Aim: The aim of this questionnaire-based, case-control study was to assess whether self-reported oral health and periodontitis in ulcerative colitis (UC) and Crohn's disease (CD) patients differ from that in matched controls without inflammatory bowel disease (IBD).

    Methods: A survey including questions on general anamnestic information, IBD diagnosis, and oral health was distributed online. Self-perceived overall health of teeth and gums, severe periodontitis, and tooth loss were defined as outcome parameters.

    Results: Analyses were based on answers from 1108 IBD patients and 3429 controls. IBD patients reported significantly worse oral health and more periodontal problems compared to controls. Regression analyses corrected for relevant confounders showed for UC and CD patients significantly increased odds for fair or poor self-perceived overall health of teeth and gums (OR 2.147 and 2.736, respectively) and for severe periodontitis (OR 1.739 and 2.574, respectively) compared to controls; CD patients presented additionally 91% higher odds for having <20 remaining teeth.

    Conclusions: UC and CD patients have significantly increased odds for worse self-perceived oral health and severe periodontitis compared to controls, with CD patients being more severely affected and losing more teeth. It is strongly recommended that IBD patients are kept under close surveillance to prevent periodontitis development and/or mitigate its progression.

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  • 31.
    Bruckmann, Corinna
    et al.
    Division of Conservative Dentistry and Periodontology, University Clinic of Dentistry, Medical University of Vienna, Austria.
    Bruckmann, Lukas
    Neurosurgical Department, Klinik Landstrasse, Vienna, Austria.
    Gahleitner, André
    Department of Biomedical Imaging and Image‐Guided Therapy, Medical University of Vienna, Vienna, Austria.
    Stavropoulos, Andreas
    Malmö University, Faculty of Odontology (OD). Division of Conservative Dentistry and Periodontology, University Clinic of Dentistry, Medical University of Vienna, Austria.
    Bertl, Kristina
    Division of Oral Surgery, University Clinic of Dentistry, Medical University of Vienna, Vienna, Austria.
    Pneumocephalus as result of nonsurgical peri‐implantitis treatment with an air‐polishing device for submucosal debridement: a case report2022In: Clinical and Experimental Dental Research, E-ISSN 2057-4347, Vol. 8, no 3, p. 632-639Article in journal (Refereed)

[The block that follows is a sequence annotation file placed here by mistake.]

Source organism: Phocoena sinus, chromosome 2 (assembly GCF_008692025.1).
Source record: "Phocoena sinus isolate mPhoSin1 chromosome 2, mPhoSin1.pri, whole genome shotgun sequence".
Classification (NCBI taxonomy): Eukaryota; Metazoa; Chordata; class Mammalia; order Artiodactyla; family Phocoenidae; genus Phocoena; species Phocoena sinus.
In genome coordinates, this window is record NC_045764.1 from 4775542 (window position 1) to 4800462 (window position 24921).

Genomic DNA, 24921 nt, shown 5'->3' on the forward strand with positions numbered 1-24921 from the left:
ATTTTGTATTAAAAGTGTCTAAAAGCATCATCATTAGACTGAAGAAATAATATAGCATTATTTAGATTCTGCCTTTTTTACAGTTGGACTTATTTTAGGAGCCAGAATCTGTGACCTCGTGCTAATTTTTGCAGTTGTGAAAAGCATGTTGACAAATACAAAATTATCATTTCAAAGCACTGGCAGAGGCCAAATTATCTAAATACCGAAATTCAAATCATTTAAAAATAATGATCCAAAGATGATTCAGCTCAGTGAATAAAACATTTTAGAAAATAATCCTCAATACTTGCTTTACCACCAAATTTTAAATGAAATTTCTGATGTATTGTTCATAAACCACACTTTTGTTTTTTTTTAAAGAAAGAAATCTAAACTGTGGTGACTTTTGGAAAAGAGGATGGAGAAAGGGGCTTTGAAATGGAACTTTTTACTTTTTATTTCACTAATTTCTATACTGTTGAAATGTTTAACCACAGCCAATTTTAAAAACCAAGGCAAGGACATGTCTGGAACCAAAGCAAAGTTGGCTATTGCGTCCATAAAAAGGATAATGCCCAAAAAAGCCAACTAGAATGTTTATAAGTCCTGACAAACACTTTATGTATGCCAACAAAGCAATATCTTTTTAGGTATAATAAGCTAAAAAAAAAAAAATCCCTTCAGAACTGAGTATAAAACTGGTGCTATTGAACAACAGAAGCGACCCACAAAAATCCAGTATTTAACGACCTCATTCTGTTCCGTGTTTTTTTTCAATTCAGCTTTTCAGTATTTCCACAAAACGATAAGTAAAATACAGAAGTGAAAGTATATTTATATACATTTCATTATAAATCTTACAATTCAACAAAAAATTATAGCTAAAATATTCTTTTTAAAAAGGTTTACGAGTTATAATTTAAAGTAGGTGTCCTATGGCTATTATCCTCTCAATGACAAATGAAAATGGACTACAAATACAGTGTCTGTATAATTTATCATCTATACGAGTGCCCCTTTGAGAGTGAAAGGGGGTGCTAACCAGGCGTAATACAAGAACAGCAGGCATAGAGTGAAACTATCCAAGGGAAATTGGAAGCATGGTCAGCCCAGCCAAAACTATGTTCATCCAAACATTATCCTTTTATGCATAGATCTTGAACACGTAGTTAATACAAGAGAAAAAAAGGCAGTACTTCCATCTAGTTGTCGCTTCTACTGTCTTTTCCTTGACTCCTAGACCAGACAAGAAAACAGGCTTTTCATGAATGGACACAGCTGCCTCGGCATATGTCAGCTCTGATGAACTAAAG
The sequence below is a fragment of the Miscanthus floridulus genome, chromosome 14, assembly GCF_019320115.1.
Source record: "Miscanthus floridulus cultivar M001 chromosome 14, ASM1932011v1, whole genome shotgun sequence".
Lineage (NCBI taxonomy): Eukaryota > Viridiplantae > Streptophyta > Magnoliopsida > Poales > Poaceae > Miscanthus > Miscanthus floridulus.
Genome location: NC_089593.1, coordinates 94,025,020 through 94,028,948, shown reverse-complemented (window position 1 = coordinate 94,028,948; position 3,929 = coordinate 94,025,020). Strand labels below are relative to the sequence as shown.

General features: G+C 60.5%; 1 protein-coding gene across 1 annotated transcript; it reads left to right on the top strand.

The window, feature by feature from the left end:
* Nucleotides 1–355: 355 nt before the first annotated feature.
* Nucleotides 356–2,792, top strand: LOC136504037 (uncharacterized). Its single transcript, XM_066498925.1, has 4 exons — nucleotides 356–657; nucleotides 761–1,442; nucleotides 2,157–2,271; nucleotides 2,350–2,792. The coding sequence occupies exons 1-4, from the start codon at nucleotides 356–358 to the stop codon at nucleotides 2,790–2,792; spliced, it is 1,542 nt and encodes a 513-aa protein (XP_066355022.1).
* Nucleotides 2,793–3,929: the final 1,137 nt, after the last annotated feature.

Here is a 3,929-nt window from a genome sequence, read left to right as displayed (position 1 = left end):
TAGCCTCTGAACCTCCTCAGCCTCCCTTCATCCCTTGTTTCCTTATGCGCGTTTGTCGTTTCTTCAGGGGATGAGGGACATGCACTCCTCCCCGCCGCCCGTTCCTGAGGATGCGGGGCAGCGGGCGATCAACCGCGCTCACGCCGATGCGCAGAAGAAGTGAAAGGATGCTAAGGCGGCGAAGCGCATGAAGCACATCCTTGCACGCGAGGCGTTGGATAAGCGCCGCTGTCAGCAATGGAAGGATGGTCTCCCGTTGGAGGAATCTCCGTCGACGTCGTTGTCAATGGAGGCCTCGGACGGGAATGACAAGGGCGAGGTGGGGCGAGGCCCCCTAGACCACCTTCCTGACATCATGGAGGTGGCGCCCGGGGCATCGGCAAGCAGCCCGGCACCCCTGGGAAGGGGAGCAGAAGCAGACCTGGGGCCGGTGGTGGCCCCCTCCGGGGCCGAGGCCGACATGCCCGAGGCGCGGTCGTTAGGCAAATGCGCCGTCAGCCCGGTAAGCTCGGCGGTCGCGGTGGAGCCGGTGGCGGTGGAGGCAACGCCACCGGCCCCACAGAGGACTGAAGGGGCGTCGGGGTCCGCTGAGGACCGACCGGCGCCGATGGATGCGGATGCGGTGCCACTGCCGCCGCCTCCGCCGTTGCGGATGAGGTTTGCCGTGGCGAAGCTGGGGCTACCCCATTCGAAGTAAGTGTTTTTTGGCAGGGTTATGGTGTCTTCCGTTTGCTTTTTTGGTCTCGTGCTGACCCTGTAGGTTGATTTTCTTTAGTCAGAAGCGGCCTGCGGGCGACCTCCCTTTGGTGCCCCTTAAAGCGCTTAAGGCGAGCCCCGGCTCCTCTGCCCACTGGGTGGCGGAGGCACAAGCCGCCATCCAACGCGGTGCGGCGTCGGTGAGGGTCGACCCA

Abstract [en]

    Background: A subcutaneous emphysema is an infrequent but potentially life‐ threatening complication after dental treatment involving instruments functioning with pressurized air. Emphysemata after the use of high‐speed handpieces and air‐ syringes are well documented, however, more recently several reports on emphysemata produced by air‐polishing devices during management of peri‐ implant biological complications have appeared. To the best of our knowledge, direct development of pneumocephalus after a dental procedure has never been reported before. Introduction of air likely contaminated with oral bacteria to the intracranial space bares the risk of developing meningitis.

    Case Presentation: This case report describes the spreading of a subcutaneous emphysema into the intracranial space (i.e., development of a pneumocephalus) after treatment of a peri‐implantitis lesion with an air‐polishing device equipped with the nozzle for submucosal debridement. A subcutaneous emphysema was noticed during the use of an air‐polishing device and the subsequent computed tomogra- phy (CT) examination revealed a quite unexpected spreading of the emphysema into the intracranial space. The patient was admitted to the hospital for close surveillance, CT follow‐up, and intravenous antibiotics to prevent the development of meningitis due to the introduction of air—likely contaminated with oral bacteria— into the intracranial space. After 3 days, the patient was discharged in good condition without any further complications.

    Conclusion: In case of an extensive subcutaneous emphysema as result of a dental procedure, a more extended radiographic examination including the mediastinal and cranial space should be considered, to assess the risk for potentially life‐threatening complications.

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  • 32.
    Aghazadeh, Ahmad
    et al.
    Tand & Implantat Specialistkliniken, Solna, Sweden.
    Persson, G Rutger
    Department of Periodontics and Oral Medicine, University of Washington USA; .